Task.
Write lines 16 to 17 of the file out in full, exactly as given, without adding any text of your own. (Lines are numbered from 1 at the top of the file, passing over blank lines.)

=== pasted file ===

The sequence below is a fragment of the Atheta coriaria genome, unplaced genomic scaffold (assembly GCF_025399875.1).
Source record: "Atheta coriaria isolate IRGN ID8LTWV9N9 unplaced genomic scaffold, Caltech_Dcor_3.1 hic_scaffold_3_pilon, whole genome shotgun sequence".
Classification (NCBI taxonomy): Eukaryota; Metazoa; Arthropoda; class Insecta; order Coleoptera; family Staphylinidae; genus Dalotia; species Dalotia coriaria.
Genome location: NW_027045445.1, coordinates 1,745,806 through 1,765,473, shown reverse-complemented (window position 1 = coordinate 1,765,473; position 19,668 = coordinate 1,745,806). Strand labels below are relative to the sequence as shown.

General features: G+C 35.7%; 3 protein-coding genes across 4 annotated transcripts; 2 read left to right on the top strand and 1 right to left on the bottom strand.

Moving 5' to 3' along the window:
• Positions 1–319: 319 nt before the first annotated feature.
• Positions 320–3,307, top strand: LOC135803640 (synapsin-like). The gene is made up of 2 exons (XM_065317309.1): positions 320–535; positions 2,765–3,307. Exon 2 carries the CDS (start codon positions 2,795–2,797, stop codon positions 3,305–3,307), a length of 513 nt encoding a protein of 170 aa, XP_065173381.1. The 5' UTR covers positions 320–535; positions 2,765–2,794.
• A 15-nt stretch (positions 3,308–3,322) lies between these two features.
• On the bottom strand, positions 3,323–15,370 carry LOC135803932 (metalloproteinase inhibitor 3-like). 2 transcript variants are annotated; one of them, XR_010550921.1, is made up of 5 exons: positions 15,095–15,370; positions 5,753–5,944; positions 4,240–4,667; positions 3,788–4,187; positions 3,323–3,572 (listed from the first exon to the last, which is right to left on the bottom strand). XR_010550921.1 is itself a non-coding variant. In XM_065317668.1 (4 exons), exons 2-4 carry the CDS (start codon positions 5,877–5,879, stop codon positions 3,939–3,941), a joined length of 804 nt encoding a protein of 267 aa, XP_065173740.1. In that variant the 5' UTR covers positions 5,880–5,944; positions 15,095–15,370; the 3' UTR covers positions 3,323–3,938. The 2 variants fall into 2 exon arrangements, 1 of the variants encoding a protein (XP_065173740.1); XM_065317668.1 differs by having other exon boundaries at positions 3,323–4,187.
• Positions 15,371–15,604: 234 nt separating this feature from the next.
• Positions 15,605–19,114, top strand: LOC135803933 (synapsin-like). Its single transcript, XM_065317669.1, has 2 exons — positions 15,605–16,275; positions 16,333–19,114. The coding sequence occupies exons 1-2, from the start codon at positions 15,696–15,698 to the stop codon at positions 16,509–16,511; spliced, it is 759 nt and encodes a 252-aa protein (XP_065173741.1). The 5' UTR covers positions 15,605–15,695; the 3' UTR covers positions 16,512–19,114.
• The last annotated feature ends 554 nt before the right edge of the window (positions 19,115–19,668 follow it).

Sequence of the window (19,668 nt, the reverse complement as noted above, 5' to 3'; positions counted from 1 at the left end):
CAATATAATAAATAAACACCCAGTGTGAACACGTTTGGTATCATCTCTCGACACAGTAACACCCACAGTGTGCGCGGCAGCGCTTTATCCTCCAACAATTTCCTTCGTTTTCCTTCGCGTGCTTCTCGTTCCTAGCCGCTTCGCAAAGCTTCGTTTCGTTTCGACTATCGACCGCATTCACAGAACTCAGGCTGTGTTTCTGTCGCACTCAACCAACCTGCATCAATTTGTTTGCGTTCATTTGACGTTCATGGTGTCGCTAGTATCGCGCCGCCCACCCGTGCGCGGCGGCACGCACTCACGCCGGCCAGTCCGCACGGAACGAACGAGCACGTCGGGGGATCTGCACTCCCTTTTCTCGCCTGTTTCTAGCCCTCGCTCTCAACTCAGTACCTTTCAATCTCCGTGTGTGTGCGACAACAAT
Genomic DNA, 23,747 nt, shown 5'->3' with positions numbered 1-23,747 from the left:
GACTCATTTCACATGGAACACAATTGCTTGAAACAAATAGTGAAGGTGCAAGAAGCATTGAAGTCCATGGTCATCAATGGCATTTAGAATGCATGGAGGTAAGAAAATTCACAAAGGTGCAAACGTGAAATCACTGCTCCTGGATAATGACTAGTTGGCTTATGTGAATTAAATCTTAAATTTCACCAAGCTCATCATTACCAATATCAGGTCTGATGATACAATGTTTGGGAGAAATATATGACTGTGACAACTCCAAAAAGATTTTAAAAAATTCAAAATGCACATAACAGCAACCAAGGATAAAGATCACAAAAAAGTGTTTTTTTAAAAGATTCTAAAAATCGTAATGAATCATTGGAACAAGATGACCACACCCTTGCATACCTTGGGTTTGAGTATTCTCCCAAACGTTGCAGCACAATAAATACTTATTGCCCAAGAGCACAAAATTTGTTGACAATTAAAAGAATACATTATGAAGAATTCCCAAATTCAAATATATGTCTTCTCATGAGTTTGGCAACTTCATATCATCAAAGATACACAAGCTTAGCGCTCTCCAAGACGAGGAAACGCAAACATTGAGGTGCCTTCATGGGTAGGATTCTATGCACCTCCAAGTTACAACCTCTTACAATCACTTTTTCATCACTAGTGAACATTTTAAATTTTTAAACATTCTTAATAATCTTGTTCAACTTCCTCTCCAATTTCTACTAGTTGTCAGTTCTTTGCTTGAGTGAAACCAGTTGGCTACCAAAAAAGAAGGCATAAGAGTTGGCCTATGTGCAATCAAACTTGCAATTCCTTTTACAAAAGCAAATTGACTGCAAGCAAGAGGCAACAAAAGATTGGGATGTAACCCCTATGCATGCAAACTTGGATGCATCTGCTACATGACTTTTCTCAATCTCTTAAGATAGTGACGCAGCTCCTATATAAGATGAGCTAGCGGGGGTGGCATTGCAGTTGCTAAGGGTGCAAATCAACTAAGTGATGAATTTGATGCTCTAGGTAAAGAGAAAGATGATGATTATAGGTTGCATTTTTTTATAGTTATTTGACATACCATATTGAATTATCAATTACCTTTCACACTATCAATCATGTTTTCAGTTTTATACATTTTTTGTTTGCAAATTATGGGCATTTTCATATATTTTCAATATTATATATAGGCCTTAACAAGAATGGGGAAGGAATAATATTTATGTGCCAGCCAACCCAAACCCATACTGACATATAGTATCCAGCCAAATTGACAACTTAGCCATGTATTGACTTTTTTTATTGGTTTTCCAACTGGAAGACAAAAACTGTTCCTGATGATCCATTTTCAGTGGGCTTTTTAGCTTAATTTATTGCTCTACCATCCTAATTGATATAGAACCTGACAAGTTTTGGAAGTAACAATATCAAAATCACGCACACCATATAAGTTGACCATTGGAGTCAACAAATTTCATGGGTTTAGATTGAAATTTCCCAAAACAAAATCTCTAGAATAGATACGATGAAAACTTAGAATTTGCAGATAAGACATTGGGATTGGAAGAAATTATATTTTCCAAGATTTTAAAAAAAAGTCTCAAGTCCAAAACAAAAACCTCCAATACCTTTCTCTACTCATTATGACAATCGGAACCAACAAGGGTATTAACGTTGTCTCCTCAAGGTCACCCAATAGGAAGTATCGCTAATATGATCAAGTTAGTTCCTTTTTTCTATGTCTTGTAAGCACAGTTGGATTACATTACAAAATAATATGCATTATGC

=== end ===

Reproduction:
Genomic DNA, 23,747 nt, shown 5'->3' with positions numbered 1-23,747 from the left:
GACTCATTTCACATGGAACACAATTGCTTGAAACAAATAGTGAAGGTGCAAGAAGCATTGAAGTCCATGGTCATCAATGGCATTTAGAATGCATGGAGGTAAGAAAATTCACAAAGGTGCAAACGTGAAATCACTGCTCCTGGATAATGACTAGTTGGCTTATGTGAATTAAATCTTAAATTTCACCAAGCTCATCATTACCAATATCAGGTCTGATGATACAATGTTTGGGAGAAATATATGACTGTGACAACTCCAAAAAGATTTTAAAAAATTCAAAATGCACATAACAGCAACCAAGGATAAAGATCACAAAAAAGTGTTTTTTTAAAAGATTCTAAAAATCGTAATGAATCATTGGAACAAGATGACCACACCCTTGCATACCTTGGGTTTGAGTATTCTCCCAAACGTTGCAGCACAATAAATACTTATTGCCCAAGAGCACAAAATTTGTTGACAATTAAAAGAATACATTATGAAGAATTCCCAAATTCAAATATATGTCTTCTCATGAGTTTGGCAACTTCATATCATCAAAGATACACAAGCTTAGCGCTCTCCAAGACGAGGAAACGCAAACATTGAGGTGCCTTCATGGGTAGGATTCTATGCACCTCCAAGTTACAACCTCTTACAATCACTTTTTCATCACTAGTGAACATTTTAAATTTTTAAACATTCTTAATAATCTTGTTCAACTTCCTCTCCAATTTCTACTAGTTGTCAGTTCTTTGCTTGAGTGAAACCAGTTGGCTACCAAAAAAGAAGGCATAAGAGTTGGCCTATGTGCAATCAAACTTGCAATTCCTTTTACAAAAGCAAATTGACTGCAAGCAAGAGGCAACAAAAGATTGGGATGTAACCCCTATGCATGCAAACTTGGATGCATCTGCTACATGACTTTTCTCAATCTCTTAAGATAGTGACGCAGCTCCTATATAAGATGAGCTAGCGGGGGTGGCATTGCAGTTGCTAAGGGTGCAAATCAACTAAGTGATGAATTTGATGCTCTAGGTAAAGAGAAAGATGATGATTATAGGTTGCATTTTTTTATAGTTATTTGACATACCATATTGAATTATCAATTACCTTTCACACTATCAATCATGTTTTCAGTTTTATACATTTTTTGTTTGCAAATTATGGGCATTTTCATATATTTTCAATATTATATATAGGCCTTAACAAGAATGGGGAAGGAATAATATTTATGTGCCAGCCAACCCAAACCCATACTGACATATAGTATCCAGCCAAATTGACAACTTAGCCATGTATTGACTTTTTTTATTGGTTTTCCAACTGGAAGACAAAAACTGTTCCTGATGATCCATTTTCAGTGGGCTTTTTAGCTTAATTTATTGCTCTACCATCCTAATTGATATAGAACCTGACAAGTTTTGGAAGTAACAATATCAAAATCACGCACACCATATAAGTTGACCATTGGAGTCAACAAATTTCATGGGTTTAGATTGAAATTTCCCAAAACAAAATCTCTAGAATAGATACGATGAAAACTTAGAATTTGCAGATAAGACATTGGGATTGGAAGAAATTATATTTTCCAAGATTTTAAAAAAAAGTCTCAAGTCCAAAACAAAAACCTCCAATACCTTTCTCTACTCATTATGACAATCGGAACCAACAAGGGTATTAACGTTGTCTCCTCAAGGTCACCCAATAGGAAGTATCGCTAATATGATCAAGTTAGTTCCTTTTTTCTATGTCTTGTAAGCACAGTTGGATTACATTACAAAATAATATGCATTATGC